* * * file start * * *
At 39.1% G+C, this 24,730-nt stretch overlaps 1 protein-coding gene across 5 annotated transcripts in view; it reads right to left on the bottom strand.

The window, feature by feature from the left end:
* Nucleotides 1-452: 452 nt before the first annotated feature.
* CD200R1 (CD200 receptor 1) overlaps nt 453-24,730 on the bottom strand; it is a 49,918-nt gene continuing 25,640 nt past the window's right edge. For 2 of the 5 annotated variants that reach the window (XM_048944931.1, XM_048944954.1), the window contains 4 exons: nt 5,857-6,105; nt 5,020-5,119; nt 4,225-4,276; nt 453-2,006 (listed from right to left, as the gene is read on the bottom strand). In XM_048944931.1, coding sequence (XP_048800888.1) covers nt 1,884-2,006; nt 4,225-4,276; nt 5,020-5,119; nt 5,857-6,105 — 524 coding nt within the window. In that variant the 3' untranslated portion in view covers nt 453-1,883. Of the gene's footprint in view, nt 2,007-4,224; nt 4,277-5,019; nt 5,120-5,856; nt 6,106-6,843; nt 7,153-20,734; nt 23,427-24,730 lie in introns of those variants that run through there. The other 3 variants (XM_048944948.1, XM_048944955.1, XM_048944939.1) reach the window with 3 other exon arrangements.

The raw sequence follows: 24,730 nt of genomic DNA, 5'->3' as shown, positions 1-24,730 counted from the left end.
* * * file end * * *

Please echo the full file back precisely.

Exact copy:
At 39.1% G+C, this 24,730-nt stretch overlaps 1 protein-coding gene across 5 annotated transcripts in view; it reads right to left on the bottom strand.

The window, feature by feature from the left end:
* Nucleotides 1-452: 452 nt before the first annotated feature.
* CD200R1 (CD200 receptor 1) overlaps nt 453-24,730 on the bottom strand; it is a 49,918-nt gene continuing 25,640 nt past the window's right edge. For 2 of the 5 annotated variants that reach the window (XM_048944931.1, XM_048944954.1), the window contains 4 exons: nt 5,857-6,105; nt 5,020-5,119; nt 4,225-4,276; nt 453-2,006 (listed from right to left, as the gene is read on the bottom strand). In XM_048944931.1, coding sequence (XP_048800888.1) covers nt 1,884-2,006; nt 4,225-4,276; nt 5,020-5,119; nt 5,857-6,105 — 524 coding nt within the window. In that variant the 3' untranslated portion in view covers nt 453-1,883. Of the gene's footprint in view, nt 2,007-4,224; nt 4,277-5,019; nt 5,120-5,856; nt 6,106-6,843; nt 7,153-20,734; nt 23,427-24,730 lie in introns of those variants that run through there. The other 3 variants (XM_048944948.1, XM_048944955.1, XM_048944939.1) reach the window with 3 other exon arrangements.

The raw sequence follows: 24,730 nt of genomic DNA, 5'->3' as shown, positions 1-24,730 counted from the left end.